### Model Documentation

We used Matlab (MATLAB 2019) to develop our codes for both the ABM and the analytical study. In this way, we have a full control on the whole framework and we can adapt it at our will. The core of the ABM is presented hereby (algorithm) using the Matlab syntax; such main module is the used by varying the several parameters to perform the numerical simulations presented in the work.

As already stated, our model suffers from some limitations in the way exchanges among teammates can arise in real cases, e.g., we assumed perfect information transfer. Let us however observe that such transmission bias can be straightforwardly included into the model, e.g., it is sufficient to modify line 20 by adding a noise term once computing the maximum values of agent knowledge values on the discussion topic, the size of the noise will be a proxy for the transmission bias. So in conclusion, although simple and abstract, our model is flexible and can be easily adapted to include new factors.

### Acknowledgements

T.C. would like to thank the University of the Reunion Island for providing him partial financial support within the call “Expert invité 2018”.### Appendix

#### A: About the mathematical details of the Collective Intelligence

The aim of this section is to provide all necessary mathematical details to compute the \(CI\) starting from the probability distribution of the knowledge of each agent. Consider thus a group made by \(N\) agents and assume to deal with a task with difficulty \(\tau\) in a \(D\) dimensional knowledge space. Assume also that the knowledge of the \(i\)-th agent on the \(j\)-th topics is a stochastic variable with a probability distribution \(p(x)\) with support \([0,1]\), hence the probability the \(i\)-th agent exceed a level \(x\) of knowledge on the \(j\)-th topic is given by:

$$\text{Prob}\{K^{(i)}_j\geq x\}=1-\int_0^xp(\xi)\, d\xi\,.$$ | (5) |

$$\pi^{(i)}(\tau,D)=\left[1-\int_0^{\tau}p(\xi)\, d\xi\right]^D\,.$$ | (6) |

By its very first definition, the probability distribution of the \(j\)-th component of the Collective Mental Map is given by:

$$\text{Prob}\{G_j\geq x\}=1-\left(\int_0^xP(\xi)\, d\xi\right)^N\,,$$ | (7) |

$$\Pi_N(\tau,D)=\left[1-\left(\int_0^{\tau}P(\xi)\, d\xi\right)^N\right]^D\,.$$ | (8) |

Finally the Collective Intelligence for a group of size \(N\) would result the difference among the previous two functions:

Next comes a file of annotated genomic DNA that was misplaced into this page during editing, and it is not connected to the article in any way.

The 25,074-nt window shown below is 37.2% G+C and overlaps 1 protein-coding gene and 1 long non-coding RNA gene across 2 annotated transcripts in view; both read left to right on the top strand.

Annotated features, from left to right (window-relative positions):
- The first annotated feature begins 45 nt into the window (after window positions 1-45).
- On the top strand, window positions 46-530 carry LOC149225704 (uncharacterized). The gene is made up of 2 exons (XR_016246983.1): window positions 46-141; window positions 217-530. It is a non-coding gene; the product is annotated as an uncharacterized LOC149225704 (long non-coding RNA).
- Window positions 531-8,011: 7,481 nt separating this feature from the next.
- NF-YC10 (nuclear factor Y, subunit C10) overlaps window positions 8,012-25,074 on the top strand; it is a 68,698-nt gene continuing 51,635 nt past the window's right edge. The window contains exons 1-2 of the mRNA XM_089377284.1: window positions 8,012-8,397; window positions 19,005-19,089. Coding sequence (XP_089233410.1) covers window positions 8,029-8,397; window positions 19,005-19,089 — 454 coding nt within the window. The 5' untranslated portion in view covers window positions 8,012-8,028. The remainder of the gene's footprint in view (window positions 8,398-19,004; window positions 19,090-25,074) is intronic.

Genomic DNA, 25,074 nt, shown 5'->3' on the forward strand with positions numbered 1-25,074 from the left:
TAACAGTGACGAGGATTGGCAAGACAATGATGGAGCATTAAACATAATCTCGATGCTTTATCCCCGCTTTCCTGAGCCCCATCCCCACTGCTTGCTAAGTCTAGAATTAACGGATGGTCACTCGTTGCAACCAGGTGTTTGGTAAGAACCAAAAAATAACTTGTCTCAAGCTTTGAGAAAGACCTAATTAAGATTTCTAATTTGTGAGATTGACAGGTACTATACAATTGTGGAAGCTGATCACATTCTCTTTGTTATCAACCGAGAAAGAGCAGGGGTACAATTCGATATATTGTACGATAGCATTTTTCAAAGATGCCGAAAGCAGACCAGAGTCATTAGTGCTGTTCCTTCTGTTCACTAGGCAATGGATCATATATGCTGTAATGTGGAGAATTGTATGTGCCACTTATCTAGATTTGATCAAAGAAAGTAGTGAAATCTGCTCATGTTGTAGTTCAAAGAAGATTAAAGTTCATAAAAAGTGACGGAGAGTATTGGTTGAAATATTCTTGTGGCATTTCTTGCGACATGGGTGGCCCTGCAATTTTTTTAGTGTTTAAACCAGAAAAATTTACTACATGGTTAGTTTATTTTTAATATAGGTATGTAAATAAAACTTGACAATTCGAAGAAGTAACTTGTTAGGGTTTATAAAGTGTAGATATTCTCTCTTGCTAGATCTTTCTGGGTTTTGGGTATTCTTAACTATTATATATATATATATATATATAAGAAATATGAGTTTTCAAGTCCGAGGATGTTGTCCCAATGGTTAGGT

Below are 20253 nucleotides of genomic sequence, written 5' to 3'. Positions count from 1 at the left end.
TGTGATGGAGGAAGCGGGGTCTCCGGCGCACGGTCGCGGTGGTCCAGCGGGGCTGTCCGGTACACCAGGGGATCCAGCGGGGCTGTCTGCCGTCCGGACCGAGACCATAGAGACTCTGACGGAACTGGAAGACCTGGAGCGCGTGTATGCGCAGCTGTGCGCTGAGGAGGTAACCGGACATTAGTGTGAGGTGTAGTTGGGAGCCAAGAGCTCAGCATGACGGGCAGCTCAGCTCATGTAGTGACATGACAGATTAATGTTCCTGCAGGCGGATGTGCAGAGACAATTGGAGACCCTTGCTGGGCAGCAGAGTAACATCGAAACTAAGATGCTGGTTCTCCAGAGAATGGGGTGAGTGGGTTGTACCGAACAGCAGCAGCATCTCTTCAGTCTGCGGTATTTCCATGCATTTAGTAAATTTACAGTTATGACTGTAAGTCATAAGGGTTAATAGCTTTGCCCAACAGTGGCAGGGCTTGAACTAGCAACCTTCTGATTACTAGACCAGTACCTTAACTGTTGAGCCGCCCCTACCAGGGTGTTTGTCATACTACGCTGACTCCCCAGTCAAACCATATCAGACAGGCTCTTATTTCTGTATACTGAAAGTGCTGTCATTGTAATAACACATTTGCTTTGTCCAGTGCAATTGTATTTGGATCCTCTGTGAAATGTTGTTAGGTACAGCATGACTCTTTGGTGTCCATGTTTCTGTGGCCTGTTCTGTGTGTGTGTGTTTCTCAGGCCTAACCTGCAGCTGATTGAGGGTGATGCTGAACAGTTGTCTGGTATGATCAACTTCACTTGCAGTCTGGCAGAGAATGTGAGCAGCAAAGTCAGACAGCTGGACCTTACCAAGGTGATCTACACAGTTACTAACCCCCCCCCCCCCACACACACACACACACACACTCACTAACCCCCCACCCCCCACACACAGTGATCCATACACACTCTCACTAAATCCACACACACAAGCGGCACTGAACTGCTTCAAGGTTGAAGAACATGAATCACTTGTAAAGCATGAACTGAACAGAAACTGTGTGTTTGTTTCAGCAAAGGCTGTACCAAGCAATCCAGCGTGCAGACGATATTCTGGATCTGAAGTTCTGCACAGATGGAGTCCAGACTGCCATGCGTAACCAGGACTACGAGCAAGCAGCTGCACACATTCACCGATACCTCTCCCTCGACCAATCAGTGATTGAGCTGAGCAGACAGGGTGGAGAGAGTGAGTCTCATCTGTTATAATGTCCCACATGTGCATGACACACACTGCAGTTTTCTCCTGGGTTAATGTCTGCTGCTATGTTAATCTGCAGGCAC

$$\begin{eqnarray}CI_N(\tau,D)&:=&\Pi_N(\tau,D) - \pi^{(i)}(\tau,D)\\&=&\left[1-\left(\int_0^{\tau}P(\xi)\, d\xi\right)^N\right]^D-\left[1-\int_0^{\tau}P(\xi)\, d\xi\right]^D\notag\, . \end{eqnarray}$$ | (9) |

#### B: More details about the ABM

As already stated, the ABM has been deliberatively chosen to be simple enough to be able to control the impact of the different parameters and to obtain an analytical understanding of the process. This last fact relies strongly on the number of meetings we let agents to have in order to discuss about the topics and thus modify their knowledge vectors. The aim of this section is thus to show some results in this direction.

Roughly speaking, the analytical solution provided in Appendix A is based on the assumption that agents have met sufficiently many times to discuss any of the \(D\) topics of their knowledge vector; indeed, if a topics has never been considered, then the group doesn’t have any knowledge about it.

By definition, we assume that all agents do attend a team meeting, hence a first bound on the previous condition can be mathematically formulated by solving follows problem: Which is the probability, \(P_{N,M}\), that drawing \(M\) numbers, with reinsertion, from the set \(\{1,\dots,N\}\) will return each number at least one time? Requiring a bound for such probability to being larger than a given threshold, say \(1-\varepsilon\), will determine the number of meetings, i.e., \(M\), once we have fixed \(N\). Mathematically one can prove that

$$P_{N,M}=1-\sum_{l=1}^N(-1)^l \binom{N}{l}\left(1-\frac{l}{N}\right)^M\,,$$ |

So one can determine \(M\) such that \(P_{N,M}\geq 1-\epsilon\), obtaining thus a bound on the number of meetings needed to get an agreement between the analytical results and the ABM. In Figure 8 we show the error, computed using the \(2\)-norm, between the ABM and the analytical results as a function of the number of meetings once all the agents attend the exchange phase for different lengths of the knowledge vectors, whose entries are distributed according to a tent distribution with parameter \(\beta=1/3\). As expected, for a given size of the error, the larger \(D\) the larger is the number of meetings needed.

Another quantity that affect the agreement between the ABM and the analytical solution is the number of agents that participate to the groups meeting; indeed if a number \(k\), strictly smaller than \(N\), of agents do attend, it can happen that agents with large entries of their knowledge vector will not share their views and thus the group will not reach the best level. Again, to circumvent this issue one has to let the agents to meet sufficiently many times. In Figure 9 we report the error, computed using the \(2\)-norm, between the ABM and the analytical results as a function of the number of meetings once \(k

#### C: Uniformly distributed knowledge vectors